Two police officers showed up at the door of Atherton, England, resident Dennis Swift last week with for curious reasons. One of them asked Swift if he wrote poems, and when Swift affirmed that he did, reportedly threatened, 'Well don't go writing any more." Yes, America, England takes its literature very, very seriously.
Well, not really. The police visited Swift, it turns out, because he'd gotten in hot water with his favorite football team, the Bolton Wanderers. Swift had grown angry when the team refused to sell his poetry collection, Football Rhymes of Passion, in their official store (despite alleged promises to the contrary). Words were exchanged -- some of them in verse--and in the process, Swift upset team management enough for them to call the cops.
The football club claims their complaint to police resulted solely from an online outburst by Swift targeting the sales executive who refused to sell his book, stating, "We have a zero tolerance policy to employees facing foul and abusive language."
But Swift wonders, quite reasonably, why he was singled out on a forum brimming over with foul and abusive language against Bolton's employees (the Wanderers were recently relegated from the Premier League for their terrible performance). He insists, instead, that Bolton management was upset about a series of poems critical of the team that he'd published online.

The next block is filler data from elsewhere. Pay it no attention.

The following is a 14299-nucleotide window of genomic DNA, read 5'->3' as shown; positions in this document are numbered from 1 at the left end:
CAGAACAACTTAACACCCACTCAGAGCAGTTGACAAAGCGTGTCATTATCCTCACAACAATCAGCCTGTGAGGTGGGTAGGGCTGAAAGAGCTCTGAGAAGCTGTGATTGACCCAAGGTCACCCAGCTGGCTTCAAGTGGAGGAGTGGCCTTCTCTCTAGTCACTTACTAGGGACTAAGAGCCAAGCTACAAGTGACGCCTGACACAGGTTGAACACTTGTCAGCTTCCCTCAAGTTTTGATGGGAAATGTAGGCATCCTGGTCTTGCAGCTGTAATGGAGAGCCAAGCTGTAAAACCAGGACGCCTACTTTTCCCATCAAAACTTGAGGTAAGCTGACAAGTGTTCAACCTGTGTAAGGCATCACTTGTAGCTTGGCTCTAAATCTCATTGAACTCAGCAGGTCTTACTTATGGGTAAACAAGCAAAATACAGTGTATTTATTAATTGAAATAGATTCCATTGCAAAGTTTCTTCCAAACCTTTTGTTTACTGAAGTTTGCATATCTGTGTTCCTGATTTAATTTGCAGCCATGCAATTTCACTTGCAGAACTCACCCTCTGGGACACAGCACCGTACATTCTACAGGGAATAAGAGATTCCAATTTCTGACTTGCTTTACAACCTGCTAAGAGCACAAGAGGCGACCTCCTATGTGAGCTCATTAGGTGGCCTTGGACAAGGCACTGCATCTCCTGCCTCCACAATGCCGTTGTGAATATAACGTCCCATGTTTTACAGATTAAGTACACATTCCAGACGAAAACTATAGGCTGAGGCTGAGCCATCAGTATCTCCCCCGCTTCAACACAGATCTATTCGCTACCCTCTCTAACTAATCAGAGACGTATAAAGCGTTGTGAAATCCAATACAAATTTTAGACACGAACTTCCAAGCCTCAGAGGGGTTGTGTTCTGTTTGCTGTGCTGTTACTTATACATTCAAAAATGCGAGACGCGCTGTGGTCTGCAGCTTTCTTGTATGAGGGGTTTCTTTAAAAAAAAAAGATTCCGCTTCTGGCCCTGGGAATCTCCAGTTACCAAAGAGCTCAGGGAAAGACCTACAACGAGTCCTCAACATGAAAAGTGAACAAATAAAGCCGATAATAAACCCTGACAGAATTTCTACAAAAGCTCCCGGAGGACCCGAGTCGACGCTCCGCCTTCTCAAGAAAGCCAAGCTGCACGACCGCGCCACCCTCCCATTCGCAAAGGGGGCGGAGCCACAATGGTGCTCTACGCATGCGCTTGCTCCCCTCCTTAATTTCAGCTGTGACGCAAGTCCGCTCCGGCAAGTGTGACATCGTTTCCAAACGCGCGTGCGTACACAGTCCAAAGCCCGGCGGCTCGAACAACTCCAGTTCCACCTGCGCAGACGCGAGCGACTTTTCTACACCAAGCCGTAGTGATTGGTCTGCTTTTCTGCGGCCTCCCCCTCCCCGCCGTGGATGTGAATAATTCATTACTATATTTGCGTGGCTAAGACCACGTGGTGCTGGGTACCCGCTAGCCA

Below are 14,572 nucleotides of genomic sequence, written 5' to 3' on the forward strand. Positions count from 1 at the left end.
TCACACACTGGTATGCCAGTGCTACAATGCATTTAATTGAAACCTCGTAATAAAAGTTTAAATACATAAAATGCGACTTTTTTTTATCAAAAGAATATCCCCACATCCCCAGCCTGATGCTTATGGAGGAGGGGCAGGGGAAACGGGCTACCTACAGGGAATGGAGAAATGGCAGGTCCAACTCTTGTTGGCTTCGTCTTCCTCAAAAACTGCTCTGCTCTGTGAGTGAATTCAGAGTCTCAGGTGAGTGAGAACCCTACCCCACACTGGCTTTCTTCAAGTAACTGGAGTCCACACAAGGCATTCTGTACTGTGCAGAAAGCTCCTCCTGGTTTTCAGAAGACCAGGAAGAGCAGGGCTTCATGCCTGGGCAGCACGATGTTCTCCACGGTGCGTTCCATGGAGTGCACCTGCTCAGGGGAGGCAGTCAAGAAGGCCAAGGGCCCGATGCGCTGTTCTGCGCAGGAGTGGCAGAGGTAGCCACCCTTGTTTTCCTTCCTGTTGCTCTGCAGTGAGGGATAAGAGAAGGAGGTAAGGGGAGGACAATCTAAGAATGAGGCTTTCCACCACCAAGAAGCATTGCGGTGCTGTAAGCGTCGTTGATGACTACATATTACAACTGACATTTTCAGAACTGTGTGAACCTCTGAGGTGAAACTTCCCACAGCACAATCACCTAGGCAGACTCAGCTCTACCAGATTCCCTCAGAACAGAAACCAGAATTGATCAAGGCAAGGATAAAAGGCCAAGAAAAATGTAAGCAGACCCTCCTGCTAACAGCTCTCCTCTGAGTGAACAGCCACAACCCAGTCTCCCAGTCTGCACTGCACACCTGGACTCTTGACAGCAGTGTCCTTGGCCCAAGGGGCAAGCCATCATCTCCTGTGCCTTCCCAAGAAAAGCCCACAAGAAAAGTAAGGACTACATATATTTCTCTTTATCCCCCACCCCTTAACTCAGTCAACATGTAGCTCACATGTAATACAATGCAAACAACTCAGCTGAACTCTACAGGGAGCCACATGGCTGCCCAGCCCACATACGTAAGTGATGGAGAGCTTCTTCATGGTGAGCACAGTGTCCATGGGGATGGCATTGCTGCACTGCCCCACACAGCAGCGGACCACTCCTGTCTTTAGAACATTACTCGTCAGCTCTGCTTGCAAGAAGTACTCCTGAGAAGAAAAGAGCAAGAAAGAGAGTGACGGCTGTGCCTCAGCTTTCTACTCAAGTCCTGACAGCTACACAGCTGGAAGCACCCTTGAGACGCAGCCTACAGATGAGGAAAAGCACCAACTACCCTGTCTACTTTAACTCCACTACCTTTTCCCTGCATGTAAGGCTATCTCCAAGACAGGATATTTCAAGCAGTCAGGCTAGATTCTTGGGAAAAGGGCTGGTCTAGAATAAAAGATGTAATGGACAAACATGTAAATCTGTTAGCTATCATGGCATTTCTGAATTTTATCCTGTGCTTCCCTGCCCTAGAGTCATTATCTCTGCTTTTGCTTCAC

How scathing are Swift's poems? Not so scathing, really. In one example, he took Bolton's manager to task in rhyming couplets of something like iambic heptameter, also known as "fourteeners":
You came to Bolton Wanderers as our saviour and Messiah.
Your interviews are hilarious and your signings are utter dire.
Now, if there really were a poetry police, using fourteeners might get you a warning. C.S. Lewis once said of them, "the line dances a jig" -- and not a good jig.
But, as a fellow poet and passionate fan of (American) football, I think Dennis should carry on. And he should take heart from a quote by another Swift who was far more successful at protest. Jonathan Swift, the great Anglo-Irish satirist, once wrote, "He was a bold man that first ate an oyster" (wait, that's not it). Here we are: "When a great genius appears in the world you may know him by this sign; that the dunces are all in confederacy against him." Hang in there, Mr. Swift. But enough with the fourteeners, unless you want another visit from the "authorities."
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